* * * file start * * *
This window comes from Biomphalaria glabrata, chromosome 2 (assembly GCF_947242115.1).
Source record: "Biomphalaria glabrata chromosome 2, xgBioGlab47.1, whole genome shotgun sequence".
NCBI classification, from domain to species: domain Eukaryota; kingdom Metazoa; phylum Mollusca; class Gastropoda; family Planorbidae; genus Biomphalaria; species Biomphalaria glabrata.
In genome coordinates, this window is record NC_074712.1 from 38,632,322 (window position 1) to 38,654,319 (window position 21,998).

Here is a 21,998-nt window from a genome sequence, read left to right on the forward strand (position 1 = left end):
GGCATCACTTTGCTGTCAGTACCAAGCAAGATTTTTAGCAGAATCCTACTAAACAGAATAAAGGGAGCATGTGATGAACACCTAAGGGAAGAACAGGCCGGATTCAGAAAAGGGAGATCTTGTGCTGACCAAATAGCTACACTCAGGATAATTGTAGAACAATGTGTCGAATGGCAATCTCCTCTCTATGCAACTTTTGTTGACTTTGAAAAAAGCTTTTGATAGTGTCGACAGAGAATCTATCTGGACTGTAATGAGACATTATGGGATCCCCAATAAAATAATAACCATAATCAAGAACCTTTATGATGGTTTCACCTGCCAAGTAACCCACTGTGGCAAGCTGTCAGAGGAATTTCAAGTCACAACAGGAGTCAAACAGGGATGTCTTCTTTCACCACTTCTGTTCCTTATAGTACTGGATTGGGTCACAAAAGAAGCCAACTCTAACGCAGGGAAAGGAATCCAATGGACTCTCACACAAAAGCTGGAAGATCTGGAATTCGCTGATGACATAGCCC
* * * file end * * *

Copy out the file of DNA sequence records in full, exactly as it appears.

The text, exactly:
This window comes from Biomphalaria glabrata, chromosome 2 (assembly GCF_947242115.1).
Source record: "Biomphalaria glabrata chromosome 2, xgBioGlab47.1, whole genome shotgun sequence".
NCBI classification, from domain to species: domain Eukaryota; kingdom Metazoa; phylum Mollusca; class Gastropoda; family Planorbidae; genus Biomphalaria; species Biomphalaria glabrata.
In genome coordinates, this window is record NC_074712.1 from 38,632,322 (window position 1) to 38,654,319 (window position 21,998).

Here is a 21,998-nt window from a genome sequence, read left to right on the forward strand (position 1 = left end):
GGCATCACTTTGCTGTCAGTACCAAGCAAGATTTTTAGCAGAATCCTACTAAACAGAATAAAGGGAGCATGTGATGAACACCTAAGGGAAGAACAGGCCGGATTCAGAAAAGGGAGATCTTGTGCTGACCAAATAGCTACACTCAGGATAATTGTAGAACAATGTGTCGAATGGCAATCTCCTCTCTATGCAACTTTTGTTGACTTTGAAAAAAGCTTTTGATAGTGTCGACAGAGAATCTATCTGGACTGTAATGAGACATTATGGGATCCCCAATAAAATAATAACCATAATCAAGAACCTTTATGATGGTTTCACCTGCCAAGTAACCCACTGTGGCAAGCTGTCAGAGGAATTTCAAGTCACAACAGGAGTCAAACAGGGATGTCTTCTTTCACCACTTCTGTTCCTTATAGTACTGGATTGGGTCACAAAAGAAGCCAACTCTAACGCAGGGAAAGGAATCCAATGGACTCTCACACAAAAGCTGGAAGATCTGGAATTCGCTGATGACATAGCCC